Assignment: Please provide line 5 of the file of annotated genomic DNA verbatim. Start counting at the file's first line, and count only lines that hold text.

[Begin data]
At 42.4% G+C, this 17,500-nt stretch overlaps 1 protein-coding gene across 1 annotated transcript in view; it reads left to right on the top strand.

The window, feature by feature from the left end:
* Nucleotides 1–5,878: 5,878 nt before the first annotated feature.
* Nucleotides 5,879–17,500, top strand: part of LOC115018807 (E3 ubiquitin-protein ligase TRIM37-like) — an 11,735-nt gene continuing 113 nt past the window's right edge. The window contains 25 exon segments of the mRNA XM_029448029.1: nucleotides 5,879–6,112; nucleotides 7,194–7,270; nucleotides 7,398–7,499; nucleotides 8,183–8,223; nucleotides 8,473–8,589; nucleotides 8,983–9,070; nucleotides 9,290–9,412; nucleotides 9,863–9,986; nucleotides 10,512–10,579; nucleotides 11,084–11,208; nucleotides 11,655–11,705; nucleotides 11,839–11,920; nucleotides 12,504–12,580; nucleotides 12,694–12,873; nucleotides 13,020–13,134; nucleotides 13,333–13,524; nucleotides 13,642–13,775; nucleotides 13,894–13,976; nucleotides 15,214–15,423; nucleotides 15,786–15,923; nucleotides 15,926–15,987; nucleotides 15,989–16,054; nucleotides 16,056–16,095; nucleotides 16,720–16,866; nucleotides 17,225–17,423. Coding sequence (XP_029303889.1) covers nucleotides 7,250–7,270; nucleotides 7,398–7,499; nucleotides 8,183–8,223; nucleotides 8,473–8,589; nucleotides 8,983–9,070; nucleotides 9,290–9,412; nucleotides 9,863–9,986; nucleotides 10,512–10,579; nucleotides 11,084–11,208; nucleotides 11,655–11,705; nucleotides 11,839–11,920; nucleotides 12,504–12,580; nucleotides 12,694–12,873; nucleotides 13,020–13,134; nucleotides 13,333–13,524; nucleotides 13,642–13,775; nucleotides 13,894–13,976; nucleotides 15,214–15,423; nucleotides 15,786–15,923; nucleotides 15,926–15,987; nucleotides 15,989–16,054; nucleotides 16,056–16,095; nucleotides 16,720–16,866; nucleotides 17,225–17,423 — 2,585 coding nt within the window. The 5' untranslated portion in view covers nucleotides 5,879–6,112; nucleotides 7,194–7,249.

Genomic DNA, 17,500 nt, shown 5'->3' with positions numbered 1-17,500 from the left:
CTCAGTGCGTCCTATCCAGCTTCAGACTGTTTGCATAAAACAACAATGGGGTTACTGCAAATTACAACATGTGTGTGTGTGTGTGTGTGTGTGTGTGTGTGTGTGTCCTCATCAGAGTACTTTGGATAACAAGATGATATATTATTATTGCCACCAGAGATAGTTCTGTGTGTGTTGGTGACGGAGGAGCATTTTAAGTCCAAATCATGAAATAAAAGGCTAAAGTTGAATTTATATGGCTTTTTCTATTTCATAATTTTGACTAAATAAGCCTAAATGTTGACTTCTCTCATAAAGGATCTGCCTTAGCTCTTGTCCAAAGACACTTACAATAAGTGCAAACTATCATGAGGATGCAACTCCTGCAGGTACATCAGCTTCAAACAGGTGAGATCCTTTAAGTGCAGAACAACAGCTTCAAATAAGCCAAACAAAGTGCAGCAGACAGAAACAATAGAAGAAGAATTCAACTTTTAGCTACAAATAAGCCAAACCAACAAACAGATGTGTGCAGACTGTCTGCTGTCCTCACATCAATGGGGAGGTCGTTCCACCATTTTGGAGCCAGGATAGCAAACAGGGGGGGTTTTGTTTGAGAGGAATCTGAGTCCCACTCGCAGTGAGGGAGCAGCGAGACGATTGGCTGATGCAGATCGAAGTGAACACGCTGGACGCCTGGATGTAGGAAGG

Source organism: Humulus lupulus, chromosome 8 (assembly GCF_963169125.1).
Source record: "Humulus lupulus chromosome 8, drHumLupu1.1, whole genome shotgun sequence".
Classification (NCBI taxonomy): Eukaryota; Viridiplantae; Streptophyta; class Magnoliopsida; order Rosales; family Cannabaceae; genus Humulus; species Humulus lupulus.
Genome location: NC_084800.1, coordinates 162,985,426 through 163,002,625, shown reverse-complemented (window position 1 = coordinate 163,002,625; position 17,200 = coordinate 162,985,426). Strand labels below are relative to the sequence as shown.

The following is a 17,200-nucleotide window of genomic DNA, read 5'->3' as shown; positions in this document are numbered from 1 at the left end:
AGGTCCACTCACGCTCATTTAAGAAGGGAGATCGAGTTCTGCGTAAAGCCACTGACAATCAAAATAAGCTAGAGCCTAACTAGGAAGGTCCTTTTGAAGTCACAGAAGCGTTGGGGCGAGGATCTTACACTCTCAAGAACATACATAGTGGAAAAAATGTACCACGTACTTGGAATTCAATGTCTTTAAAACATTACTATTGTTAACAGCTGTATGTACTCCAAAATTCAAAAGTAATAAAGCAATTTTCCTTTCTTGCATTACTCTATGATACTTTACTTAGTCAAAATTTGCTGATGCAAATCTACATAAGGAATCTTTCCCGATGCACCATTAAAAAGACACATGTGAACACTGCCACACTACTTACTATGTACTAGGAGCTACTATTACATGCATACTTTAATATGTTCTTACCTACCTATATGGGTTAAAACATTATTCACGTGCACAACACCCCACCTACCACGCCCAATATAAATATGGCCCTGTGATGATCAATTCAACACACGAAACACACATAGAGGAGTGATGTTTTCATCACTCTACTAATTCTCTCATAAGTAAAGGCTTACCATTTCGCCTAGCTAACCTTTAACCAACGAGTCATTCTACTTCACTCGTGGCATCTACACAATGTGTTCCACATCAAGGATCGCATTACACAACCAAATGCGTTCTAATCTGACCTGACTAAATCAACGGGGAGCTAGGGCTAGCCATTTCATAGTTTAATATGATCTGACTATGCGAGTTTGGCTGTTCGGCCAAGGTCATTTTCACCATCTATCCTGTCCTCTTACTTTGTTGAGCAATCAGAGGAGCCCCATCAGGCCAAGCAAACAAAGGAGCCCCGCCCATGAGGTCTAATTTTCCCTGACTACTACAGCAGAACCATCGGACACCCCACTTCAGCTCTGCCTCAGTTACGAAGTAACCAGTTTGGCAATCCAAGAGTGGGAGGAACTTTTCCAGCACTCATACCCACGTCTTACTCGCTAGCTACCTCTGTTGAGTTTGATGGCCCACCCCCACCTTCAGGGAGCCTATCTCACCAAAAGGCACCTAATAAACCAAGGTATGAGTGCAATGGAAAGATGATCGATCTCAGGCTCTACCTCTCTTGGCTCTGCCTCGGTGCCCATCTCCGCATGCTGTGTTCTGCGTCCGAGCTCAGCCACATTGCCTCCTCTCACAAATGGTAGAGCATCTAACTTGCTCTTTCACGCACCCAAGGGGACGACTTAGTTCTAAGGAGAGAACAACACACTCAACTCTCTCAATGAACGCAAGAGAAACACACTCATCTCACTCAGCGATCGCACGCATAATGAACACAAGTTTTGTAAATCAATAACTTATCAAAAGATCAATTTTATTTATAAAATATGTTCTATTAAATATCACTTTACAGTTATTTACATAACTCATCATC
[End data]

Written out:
Genomic DNA, 17,500 nt, shown 5'->3' with positions numbered 1-17,500 from the left: